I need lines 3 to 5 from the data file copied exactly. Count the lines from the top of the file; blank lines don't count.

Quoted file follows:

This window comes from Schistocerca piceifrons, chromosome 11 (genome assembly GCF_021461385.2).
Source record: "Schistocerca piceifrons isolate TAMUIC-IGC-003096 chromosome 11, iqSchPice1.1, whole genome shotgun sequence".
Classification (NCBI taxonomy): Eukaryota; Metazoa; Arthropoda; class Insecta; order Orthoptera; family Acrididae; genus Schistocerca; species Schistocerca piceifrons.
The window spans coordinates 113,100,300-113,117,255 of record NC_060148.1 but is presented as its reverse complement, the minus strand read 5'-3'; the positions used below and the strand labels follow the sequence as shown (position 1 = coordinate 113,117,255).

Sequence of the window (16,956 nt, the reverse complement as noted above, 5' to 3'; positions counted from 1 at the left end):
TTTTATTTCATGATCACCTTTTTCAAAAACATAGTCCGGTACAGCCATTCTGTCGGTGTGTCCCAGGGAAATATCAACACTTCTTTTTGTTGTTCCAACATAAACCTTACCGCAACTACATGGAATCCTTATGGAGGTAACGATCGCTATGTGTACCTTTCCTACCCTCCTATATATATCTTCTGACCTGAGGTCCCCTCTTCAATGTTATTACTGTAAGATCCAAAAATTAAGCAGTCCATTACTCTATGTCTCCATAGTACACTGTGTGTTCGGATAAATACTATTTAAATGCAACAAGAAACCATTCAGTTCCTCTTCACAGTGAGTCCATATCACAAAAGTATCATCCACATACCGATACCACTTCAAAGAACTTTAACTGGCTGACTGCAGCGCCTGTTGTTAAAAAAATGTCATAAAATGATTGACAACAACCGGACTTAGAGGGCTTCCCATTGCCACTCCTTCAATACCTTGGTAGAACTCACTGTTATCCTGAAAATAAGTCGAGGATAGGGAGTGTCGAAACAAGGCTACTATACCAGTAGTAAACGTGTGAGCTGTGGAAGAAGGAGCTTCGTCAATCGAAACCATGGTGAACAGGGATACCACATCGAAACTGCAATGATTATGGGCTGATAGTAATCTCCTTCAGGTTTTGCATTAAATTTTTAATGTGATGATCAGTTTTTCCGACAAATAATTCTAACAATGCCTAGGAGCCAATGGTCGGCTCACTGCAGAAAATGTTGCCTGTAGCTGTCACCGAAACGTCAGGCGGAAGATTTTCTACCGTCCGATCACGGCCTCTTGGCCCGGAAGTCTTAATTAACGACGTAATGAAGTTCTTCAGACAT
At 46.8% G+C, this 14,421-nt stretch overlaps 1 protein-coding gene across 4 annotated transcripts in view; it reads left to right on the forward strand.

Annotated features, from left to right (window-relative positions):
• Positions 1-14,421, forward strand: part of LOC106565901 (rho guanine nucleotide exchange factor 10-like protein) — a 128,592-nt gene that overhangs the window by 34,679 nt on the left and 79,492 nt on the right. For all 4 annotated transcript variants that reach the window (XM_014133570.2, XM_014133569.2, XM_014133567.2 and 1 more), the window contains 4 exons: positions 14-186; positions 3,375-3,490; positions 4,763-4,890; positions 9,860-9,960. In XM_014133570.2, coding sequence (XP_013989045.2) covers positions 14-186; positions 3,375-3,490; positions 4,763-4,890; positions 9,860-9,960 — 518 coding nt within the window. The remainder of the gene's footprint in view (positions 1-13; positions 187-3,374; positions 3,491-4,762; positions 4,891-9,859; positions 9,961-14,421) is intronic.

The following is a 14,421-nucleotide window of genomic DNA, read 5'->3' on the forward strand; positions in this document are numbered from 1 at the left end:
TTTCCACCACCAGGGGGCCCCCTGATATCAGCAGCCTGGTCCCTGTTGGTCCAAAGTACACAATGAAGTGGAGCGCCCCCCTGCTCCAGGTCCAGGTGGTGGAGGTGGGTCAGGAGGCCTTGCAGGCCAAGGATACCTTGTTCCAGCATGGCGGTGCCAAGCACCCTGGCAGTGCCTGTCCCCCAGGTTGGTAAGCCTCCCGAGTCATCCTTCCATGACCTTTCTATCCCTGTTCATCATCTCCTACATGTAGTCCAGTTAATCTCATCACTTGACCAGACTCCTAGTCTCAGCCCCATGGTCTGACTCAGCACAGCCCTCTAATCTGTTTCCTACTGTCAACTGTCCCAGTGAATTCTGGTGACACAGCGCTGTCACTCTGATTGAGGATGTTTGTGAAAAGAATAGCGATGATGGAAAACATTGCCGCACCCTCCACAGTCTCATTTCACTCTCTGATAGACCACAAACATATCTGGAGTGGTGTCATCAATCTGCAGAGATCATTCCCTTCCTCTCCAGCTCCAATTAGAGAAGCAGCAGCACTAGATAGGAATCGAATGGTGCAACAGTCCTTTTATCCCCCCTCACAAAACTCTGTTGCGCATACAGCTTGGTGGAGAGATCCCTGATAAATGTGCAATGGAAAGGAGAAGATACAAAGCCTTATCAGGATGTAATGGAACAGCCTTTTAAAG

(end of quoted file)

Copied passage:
Classification (NCBI taxonomy): Eukaryota; Metazoa; Arthropoda; class Insecta; order Orthoptera; family Acrididae; genus Schistocerca; species Schistocerca piceifrons.
The window spans coordinates 113,100,300-113,117,255 of record NC_060148.1 but is presented as its reverse complement, the minus strand read 5'-3'; the positions used below and the strand labels follow the sequence as shown (position 1 = coordinate 113,117,255).

Sequence of the window (16,956 nt, the reverse complement as noted above, 5' to 3'; positions counted from 1 at the left end):